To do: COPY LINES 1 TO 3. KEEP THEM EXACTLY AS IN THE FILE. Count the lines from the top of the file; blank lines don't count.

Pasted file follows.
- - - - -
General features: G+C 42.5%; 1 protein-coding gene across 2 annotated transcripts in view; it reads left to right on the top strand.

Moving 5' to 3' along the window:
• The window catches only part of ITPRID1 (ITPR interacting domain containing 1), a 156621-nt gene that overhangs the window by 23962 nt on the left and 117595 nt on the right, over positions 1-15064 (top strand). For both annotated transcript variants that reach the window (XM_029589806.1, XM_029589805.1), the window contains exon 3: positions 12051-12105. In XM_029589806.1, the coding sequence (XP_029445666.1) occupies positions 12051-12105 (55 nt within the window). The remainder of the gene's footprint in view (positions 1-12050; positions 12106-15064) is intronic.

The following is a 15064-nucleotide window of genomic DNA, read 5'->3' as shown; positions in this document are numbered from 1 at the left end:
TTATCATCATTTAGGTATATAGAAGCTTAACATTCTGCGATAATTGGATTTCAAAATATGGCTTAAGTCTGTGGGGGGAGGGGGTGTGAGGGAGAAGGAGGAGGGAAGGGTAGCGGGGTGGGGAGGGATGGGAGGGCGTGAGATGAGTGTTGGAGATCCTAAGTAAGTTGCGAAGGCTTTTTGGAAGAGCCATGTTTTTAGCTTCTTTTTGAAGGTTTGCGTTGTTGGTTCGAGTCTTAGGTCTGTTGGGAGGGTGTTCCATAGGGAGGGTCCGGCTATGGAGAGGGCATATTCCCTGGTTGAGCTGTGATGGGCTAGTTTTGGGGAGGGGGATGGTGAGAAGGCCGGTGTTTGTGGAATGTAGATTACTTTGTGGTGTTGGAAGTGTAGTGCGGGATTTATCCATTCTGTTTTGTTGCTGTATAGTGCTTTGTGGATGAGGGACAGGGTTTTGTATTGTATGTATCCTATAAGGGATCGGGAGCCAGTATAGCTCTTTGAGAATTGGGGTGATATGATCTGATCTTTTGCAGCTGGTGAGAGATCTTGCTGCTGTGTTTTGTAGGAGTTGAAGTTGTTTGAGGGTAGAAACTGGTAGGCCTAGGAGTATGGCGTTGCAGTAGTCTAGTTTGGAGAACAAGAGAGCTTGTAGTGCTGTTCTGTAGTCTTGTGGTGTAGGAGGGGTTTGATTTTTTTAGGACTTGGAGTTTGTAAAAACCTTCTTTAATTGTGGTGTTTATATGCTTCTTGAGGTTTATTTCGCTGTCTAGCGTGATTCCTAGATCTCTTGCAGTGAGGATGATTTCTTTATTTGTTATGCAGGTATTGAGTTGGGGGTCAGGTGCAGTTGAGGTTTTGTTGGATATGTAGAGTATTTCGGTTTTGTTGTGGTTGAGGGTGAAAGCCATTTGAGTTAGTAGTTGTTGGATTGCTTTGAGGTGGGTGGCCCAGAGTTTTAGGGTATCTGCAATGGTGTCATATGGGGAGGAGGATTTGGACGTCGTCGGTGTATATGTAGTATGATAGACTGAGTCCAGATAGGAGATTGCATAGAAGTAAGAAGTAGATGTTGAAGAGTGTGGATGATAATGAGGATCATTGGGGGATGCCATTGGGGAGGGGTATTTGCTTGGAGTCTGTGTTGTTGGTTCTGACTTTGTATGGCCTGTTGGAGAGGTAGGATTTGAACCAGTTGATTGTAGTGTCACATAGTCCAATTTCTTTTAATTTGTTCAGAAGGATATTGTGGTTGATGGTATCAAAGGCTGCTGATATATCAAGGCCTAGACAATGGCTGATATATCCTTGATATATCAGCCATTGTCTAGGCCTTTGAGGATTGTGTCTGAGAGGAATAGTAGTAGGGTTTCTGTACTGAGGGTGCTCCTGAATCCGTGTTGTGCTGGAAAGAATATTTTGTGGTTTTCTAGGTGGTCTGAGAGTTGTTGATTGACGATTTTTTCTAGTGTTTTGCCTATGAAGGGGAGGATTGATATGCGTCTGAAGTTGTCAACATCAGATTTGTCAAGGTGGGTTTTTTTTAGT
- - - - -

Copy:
General features: G+C 42.5%; 1 protein-coding gene across 2 annotated transcripts in view; it reads left to right on the top strand.

Moving 5' to 3' along the window:
• The window catches only part of ITPRID1 (ITPR interacting domain containing 1), a 156621-nt gene that overhangs the window by 23962 nt on the left and 117595 nt on the right, over positions 1-15064 (top strand). For both annotated transcript variants that reach the window (XM_029589806.1, XM_029589805.1), the window contains exon 3: positions 12051-12105. In XM_029589806.1, the coding sequence (XP_029445666.1) occupies positions 12051-12105 (55 nt within the window). The remainder of the gene's footprint in view (positions 1-12050; positions 12106-15064) is intronic.